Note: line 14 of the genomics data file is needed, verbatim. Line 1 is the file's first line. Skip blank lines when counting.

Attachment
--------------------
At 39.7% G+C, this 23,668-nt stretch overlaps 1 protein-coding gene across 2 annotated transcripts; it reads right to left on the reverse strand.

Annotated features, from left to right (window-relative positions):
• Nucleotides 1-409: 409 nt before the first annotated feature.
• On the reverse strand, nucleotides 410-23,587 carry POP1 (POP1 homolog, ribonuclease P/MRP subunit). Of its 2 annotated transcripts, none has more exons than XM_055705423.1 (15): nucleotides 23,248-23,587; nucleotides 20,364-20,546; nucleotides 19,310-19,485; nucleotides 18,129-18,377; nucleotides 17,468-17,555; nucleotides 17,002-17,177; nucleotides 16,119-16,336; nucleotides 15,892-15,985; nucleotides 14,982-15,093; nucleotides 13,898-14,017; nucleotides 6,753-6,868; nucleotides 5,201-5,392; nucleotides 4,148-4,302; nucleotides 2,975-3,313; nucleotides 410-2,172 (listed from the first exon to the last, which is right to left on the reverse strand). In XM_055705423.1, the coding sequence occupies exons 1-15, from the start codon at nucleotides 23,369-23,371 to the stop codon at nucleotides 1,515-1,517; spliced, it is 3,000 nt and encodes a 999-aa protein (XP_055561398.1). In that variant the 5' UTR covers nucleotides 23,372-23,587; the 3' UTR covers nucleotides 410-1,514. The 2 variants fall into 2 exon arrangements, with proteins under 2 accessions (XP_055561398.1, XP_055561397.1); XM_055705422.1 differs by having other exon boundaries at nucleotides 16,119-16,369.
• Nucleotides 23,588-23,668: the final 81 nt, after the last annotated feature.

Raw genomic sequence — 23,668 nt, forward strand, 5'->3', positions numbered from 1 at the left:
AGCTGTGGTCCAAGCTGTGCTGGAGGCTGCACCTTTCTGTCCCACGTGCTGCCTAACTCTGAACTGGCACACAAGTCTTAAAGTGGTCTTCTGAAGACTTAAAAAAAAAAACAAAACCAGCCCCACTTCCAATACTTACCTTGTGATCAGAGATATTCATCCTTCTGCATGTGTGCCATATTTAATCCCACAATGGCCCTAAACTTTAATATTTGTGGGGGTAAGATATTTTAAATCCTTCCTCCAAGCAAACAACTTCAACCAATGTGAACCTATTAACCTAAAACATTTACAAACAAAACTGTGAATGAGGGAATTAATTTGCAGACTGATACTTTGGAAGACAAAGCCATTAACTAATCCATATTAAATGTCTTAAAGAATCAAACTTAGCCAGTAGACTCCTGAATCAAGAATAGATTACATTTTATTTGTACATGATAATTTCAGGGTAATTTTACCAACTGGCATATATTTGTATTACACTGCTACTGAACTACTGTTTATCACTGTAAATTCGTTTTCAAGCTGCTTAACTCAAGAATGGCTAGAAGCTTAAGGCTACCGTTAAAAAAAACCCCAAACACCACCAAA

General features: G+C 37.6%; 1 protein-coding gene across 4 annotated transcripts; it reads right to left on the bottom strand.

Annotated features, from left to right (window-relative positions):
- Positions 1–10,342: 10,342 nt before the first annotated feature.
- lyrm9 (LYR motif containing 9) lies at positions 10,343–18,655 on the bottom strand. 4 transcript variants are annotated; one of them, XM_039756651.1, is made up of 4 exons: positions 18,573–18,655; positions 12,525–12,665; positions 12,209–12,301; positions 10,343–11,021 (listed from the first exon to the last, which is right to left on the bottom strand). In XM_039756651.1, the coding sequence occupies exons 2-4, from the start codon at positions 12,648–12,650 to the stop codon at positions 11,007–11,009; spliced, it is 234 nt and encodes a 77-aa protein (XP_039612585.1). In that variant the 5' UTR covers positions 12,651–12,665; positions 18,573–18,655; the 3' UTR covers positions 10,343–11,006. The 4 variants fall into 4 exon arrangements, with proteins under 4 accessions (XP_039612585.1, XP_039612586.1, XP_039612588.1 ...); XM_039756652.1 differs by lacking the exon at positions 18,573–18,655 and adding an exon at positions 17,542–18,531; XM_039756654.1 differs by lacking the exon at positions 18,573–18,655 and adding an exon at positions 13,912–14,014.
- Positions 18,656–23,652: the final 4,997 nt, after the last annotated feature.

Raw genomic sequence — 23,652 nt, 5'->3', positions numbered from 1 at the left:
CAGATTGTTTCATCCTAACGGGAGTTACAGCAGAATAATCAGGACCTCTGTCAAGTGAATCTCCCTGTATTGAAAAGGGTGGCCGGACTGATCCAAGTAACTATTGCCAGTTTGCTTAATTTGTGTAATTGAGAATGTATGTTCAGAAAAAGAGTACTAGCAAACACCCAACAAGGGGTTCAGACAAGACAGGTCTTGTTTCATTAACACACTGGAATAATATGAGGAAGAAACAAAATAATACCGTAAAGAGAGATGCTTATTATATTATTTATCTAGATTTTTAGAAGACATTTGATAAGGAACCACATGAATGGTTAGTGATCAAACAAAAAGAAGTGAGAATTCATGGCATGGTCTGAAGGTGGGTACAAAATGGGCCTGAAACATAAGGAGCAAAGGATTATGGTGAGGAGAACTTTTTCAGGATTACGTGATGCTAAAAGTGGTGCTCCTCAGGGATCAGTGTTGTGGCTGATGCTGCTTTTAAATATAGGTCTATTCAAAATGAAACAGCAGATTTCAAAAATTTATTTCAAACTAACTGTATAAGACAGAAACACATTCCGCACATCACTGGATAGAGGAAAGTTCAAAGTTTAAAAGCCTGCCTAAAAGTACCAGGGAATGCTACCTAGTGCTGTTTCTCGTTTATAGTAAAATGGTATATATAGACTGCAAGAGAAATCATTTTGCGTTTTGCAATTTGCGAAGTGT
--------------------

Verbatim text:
CAGATTGTTTCATCCTAACGGGAGTTACAGCAGAATAATCAGGACCTCTGTCAAGTGAATCTCCCTGTATTGAAAAGGGTGGCCGGACTGATCCAAGTAACTATTGCCAGTTTGCTTAATTTGTGTAATTGAGAATGTATGTTCAGAAAAAGAGTACTAGCAAACACCCAACAAGGGGTTCAGACAAGACAGGTCTTGTTTCATTAACACACTGGAATAATATGAGGAAGAAACAAAATAATACCGTAAAGAGAGATGCTTATTATATTATTTATCTAGATTTTTAGAAGACATTTGATAAGGAACCACATGAATGGTTAGTGATCAAACAAAAAGAAGTGAGAATTCATGGCATGGTCTGAAGGTGGGTACAAAATGGGCCTGAAACATAAGGAGCAAAGGATTATGGTGAGGAGAACTTTTTCAGGATTACGTGATGCTAAAAGTGGTGCTCCTCAGGGATCAGTGTTGTGGCTGATGCTGCTTTTAAATATAGGTCTATTCAAAATGAAACAGCAGATTTCAAAAATTTATTTCAAACTAACTGTATAAGACAGAAACACATTCCGCACATCACTGGATAGAGGAAAGTTCAAAGTTTAAAAGCCTGCCTAAAAGTACCAGGGAATGCTACCTAGTGCTGTTTCTCGTTTATAGTAAAATGGTATATATAGACTGCAAGAGAAATCATTTTGCGTTTTGCAATTTGCGAAGTGT